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It all started with a visit to
Mamba Primary School, a small
school on the lower slopes of
Mount Kilimanjaro in Tanzania in
early 2008 by Noela Phillips, wife
of a member of the Rotary Club of
Brisbane High-Rise, Qld. Being a
teacher, Noela was captivated by the
children, but horrified by the school
facilities, with no readily available
water, dilapidated classrooms,
unhygienic and primitive kitchen
facilities and horrific toilets. On her
return to Brisbane, Noela shared her
impressions, which resulted in High-
Rise conducting a fundraising project
to provide a water tank. This was
installed in 2010.
The Mamba school had captured
the attention of Brisbane High-Rise,
leading to another project to build a
new classroom. This was completed
and officially opened in early 2012,
coinciding with a visit by a number
of High-Rise members.
To fund further projects it was
decided to apply for a global grant.
Fortunately, a Rotary club had just
been established in Rombo; the
region in which the school is located.
Brisbane High-Rise partnered with a
local club, the Rotary Club of Mkuu
Rombo, in the grant application
as well as the development and
implementation of building projects.
During 2013 the Global Grant was
approved and work on the first stage
of the project began. This was the
renovation/re-build of two of the
school’s original classrooms. Work
on the classrooms was managed and
supervised by Kimario, of the Rotary
Club of Mkuu Rombo. The classrooms
were completed early in 2014, just in
time for another visit by members of
the Rotary Club of Brisbane High-Rise.
The classrooms were officially opened
on Wednesday, January 15, 2014.
The High-Rise group of nine was
led by current President, Wendy
Protheroe. The group travelled to
the school via a visit to the club
rooms of Mkuu Rombo where
they were welcomed by President
Swai, Assistant Governor Shao
and members of the club. It was
then onto the Mamba school for a
rousing welcome from the children,
the principal Mr Samba, teachers, the
school council and local community
leaders. The official opening of the
two classrooms was conducted by
the two club Presidents. Members of
the High-Rise team were impressed
by the quality of the final classrooms
– an enormous improvement on their
previous rundown condition.
There are two more stages to the
project; the next is focused on a
kitchen rebuild and finally a rebuild
of the toilet facilities. Finalising
the projects will contribute to the
enhancement of the educational
experience for all children at the
school, as well as assisting in a
dramatic improvement in health and
hygiene conditions at the school.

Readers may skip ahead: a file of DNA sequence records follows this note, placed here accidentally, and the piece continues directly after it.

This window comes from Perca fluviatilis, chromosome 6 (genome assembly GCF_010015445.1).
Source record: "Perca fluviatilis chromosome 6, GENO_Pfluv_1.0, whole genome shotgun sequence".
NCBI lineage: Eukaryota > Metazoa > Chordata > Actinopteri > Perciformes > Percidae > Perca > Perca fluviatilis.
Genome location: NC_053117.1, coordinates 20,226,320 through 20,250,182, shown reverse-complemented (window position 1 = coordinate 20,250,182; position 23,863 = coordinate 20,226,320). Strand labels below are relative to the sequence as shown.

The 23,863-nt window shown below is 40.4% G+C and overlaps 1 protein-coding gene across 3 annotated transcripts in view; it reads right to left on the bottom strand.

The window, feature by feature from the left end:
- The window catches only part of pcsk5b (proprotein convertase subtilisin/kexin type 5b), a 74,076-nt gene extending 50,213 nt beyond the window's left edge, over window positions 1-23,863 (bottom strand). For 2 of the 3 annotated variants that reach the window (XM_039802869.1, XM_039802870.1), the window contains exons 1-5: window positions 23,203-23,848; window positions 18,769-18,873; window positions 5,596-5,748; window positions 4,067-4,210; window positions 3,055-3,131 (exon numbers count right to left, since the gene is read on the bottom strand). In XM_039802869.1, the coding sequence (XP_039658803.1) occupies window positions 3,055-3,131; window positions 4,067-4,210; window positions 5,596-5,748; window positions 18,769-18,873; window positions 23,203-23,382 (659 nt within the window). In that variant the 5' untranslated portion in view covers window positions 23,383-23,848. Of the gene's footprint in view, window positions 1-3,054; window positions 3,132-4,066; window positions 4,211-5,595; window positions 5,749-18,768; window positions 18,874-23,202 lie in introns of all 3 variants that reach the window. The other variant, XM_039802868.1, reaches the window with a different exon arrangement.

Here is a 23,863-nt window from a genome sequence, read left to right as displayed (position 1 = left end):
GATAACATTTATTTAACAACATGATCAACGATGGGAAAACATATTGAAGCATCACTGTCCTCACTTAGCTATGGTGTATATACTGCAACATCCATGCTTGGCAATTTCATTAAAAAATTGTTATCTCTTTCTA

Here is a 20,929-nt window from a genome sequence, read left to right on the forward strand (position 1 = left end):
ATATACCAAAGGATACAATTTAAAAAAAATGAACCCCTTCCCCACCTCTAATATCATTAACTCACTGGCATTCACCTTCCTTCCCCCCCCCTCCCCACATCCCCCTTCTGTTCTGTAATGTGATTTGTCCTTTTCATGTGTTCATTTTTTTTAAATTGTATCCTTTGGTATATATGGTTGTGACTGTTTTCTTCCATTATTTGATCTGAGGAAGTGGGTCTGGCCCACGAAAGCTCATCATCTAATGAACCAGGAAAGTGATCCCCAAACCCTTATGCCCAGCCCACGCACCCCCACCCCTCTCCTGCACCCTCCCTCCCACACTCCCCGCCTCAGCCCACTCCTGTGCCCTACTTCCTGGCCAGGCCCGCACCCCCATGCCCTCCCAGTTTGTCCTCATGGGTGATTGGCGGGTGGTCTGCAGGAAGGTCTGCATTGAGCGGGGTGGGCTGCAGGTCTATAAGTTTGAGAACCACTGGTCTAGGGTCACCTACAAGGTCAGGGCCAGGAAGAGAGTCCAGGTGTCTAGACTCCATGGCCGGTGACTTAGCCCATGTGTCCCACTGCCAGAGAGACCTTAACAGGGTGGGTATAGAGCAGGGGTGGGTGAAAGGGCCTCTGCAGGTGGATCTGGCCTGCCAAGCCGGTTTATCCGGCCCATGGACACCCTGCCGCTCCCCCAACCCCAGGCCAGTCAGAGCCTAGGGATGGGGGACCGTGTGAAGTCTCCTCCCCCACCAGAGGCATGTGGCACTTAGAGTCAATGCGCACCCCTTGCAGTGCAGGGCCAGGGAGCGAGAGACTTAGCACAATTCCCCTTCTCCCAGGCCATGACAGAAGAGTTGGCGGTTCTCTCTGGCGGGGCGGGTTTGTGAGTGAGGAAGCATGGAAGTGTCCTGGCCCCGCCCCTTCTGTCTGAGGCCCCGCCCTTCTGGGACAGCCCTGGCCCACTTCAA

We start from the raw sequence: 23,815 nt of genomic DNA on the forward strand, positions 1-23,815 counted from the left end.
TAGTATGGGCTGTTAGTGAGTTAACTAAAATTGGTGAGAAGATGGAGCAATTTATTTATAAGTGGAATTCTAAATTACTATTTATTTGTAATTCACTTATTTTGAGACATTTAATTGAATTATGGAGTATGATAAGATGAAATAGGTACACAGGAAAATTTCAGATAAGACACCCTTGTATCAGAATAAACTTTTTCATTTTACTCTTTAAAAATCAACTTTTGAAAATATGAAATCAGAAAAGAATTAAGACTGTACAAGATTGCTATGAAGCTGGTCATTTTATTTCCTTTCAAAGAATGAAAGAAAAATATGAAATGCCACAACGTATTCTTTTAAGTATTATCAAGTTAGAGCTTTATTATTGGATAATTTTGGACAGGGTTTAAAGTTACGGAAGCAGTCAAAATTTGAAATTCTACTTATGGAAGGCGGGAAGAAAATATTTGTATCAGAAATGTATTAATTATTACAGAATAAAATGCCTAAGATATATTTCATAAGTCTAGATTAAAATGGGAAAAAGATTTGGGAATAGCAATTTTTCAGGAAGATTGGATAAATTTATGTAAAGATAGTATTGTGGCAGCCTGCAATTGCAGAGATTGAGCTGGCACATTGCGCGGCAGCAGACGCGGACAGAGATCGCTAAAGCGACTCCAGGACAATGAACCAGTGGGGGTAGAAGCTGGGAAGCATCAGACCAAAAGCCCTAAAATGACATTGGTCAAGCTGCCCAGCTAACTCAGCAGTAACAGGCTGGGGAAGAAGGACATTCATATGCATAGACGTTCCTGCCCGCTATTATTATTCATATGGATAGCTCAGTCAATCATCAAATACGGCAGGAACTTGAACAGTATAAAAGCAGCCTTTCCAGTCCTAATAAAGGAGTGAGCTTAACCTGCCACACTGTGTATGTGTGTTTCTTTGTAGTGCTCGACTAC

The aim is to complete these final
two stages by the end of June, well
in advance of another visiting group
from High-Rise in January 2015.
THE FUTURE OF
with CEO Joy Gillett
Penicillin was discovered in 1928, but
it was 1945 before it was introduced
as a “medicine” and dispensed as
a “miracle” drug. We now hear that
current antibiotics could become
ineffective as super strains of diseases
and infections are not reacting as they
once were. The call is out for researchers
to come up with more powerful drugs
to battle these infections.
Australian Rotary Health has been
funding research for just over 30
years. In our first few years we were
lucky enough to be involved with
Professor Terry Dwyer and his very
important work in SIDS, or Cot Death,
and the subsequent advice that is now
well-known about sleeping positions
Since that time we have not had
that monumental “eureka” moment,
but many of the projects and research
funded by Australian Rotary Health
have made a huge difference in
The initial guidelines for Mental
Health First Aid, now in existence
worldwide, were funded through
Many internet sites for anxiety
and depression – now being used
extensively by those unable to
access one-on-one counselling –
received funding from ARH.
Guidelines funded by ARH
have influenced the Australian
Government’s media advice for
the reporting of suicide.
Research funded by ARH showed
the usefulness of clonidine as a
treatment for children with ADD.
Medical Research is vital to good
health. We thank you for your financial
support to enable our work to continue.
If you are in need of counselling,
contact the Suicide Call Back Ser vice
on 1300 659 467 or LifeLine on 13 11
14 (Aus), 0800 543 354 (NZ) or visit
A rousing welcome from the students
of Mamba Primary School.
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